Risk Factors for Lower Limb Amputation
As mentioned earlier, in person evaluations of Seattle Diabetic Foot Study participants ended in 2002. Only 50 amputations had occurred during follow-up at that time, which limited analyses of risk factors for this outcome due to low power. To further capture this outcome, we searched electronic health records from the national VA corporate data warehouse and Centers for Medicare & Medicaid data for amputation ICD-9 procedure codes (84.1x) from 1 January 1990 to 31 December 2012 (25). Medical records of all participants identified as having an amputation from this search were reviewed to determine laterality and amputation level. A total of 136 amputations overall were identified, with 65% major, and yielding an overall incidence of 5.3 per 1,000 limb-years.
A multivariable Cox model was fit to the data with use of a backward selection algorithm while retaining all variables with P < 0.10 (Fig. 5). Factors associated with significantly higher risk included poor vision (20/70–20/200), lower estimated glomerular filtration rate, sensory neuropathy by 10-g monofilament testing, and ABI other than in the normal range of 0.91–1.29. Older age and higher body weight were both associated with lower amputation risk for unclear reasons. This finding for weight contrasts with our previous finding of higher weight associated with higher foot ulcer risk (4). A number of other factors, some of which were significant predictors of foot ulceration, were near misses with regard to showing a statistically significant association with amputation as seen in multiple CIs barely crossing the null value of 1.0 (Fig. 5).
Similar elevations in risk were seen with higher ABI (≥1.3) and the next to lowest category (ABI 0.51–0.90). High ABI results from incompressible vessels due to medial arterial calcification, but this finding does not necessarily reflect impaired perfusion. We examined whether other measurements of perfusion performed in our protocol could provide additional information about amputation risk in the high ABI subgroup. We examined dorsal foot TcPO2, which was not overall associated with amputation risk, but found that in this subgroup a value of <26 mmHg significantly (P < 0.05) predicted higher amputation risk. This result suggests a role for TcPO2 measurement in further defining amputation risk among persons with diabetes and elevated ABI.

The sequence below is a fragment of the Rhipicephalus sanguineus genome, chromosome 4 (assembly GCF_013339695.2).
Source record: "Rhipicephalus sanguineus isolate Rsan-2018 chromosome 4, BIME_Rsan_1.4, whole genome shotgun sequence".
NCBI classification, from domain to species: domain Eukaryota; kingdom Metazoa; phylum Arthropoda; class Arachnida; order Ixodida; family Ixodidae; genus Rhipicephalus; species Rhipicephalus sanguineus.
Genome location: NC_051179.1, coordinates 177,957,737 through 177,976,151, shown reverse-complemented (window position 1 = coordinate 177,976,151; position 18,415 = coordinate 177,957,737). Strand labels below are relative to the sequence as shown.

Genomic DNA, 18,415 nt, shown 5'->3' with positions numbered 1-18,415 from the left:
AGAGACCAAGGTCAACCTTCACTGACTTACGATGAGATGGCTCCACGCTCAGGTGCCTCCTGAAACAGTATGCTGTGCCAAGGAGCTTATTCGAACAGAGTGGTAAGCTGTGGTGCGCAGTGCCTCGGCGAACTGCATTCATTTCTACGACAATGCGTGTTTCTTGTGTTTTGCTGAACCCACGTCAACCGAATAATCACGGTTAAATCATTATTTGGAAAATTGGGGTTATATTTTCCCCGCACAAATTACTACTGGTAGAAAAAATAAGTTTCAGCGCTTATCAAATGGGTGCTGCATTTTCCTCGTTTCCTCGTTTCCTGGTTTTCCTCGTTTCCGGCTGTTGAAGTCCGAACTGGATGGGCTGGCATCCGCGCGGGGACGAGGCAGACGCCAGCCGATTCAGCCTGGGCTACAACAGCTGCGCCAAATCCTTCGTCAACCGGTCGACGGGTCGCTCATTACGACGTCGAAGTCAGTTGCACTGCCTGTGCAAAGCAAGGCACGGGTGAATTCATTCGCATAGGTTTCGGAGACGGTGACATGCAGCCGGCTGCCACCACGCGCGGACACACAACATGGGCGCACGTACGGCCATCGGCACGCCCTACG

Plantar Pressure and Diabetic Foot Ulcer Risk
Elevated plantar pressure is thought to be a key factor in the development of diabetic foot ulcer (28) and was reported to increase risk of ulceration in several prospective studies performed in persons initially without foot ulcer (29,30). However, this research did not examine whether pressure measurement at a certain foot location was related to risk of ulcer at that location. We performed F-scan in-shoe plantar pressure measurements during a 20-m walk in patients wearing their usual footwear (24). We divided the plantar foot surface into eight regions (24) (Supplementary Fig. 3). Peak plantar pressure measurements were available on 591 patients at each of the eight plantar locations, for a total of 8,880 measurements. The plantar locations of the 47 ulcers that occurred by the eight locations are represented in Fig. 6 as gray triangles overlaid on box plots depicting the median, 25th and 75th percentiles, range, and outliers for mean peak plantar pressure by foot location. The greatest number of ulcers occurred on the hallux, but at a similar number of pressures above and below the median, arguing against an association between pressure level and ulcer risk at this location. At the metatarsal head sites (MH1, MH2–4, and MH5), the majority of pressure measurements for incident ulcers are found above the median value with several >75th percentile and even two in the outlier range. A Cox model confirmed a significant increase in ulcer risk in comparison of the 75th percentile with the 25th percentile peak pressure measurement (hazard ratio 1.75, 95% CI 1.01–2.72). The third most frequent ulcer location site was the heel, which was similar to the hallux in demonstrating pressures associated with ulcer occurrence distributed above and below the median measurement. We concluded that greater mean peak plantar pressure is associated with higher foot ulcer risk over the metatarsal heads but that this relationship is dependent on foot location.
Diabetic Foot Ulcer and Mortality Risk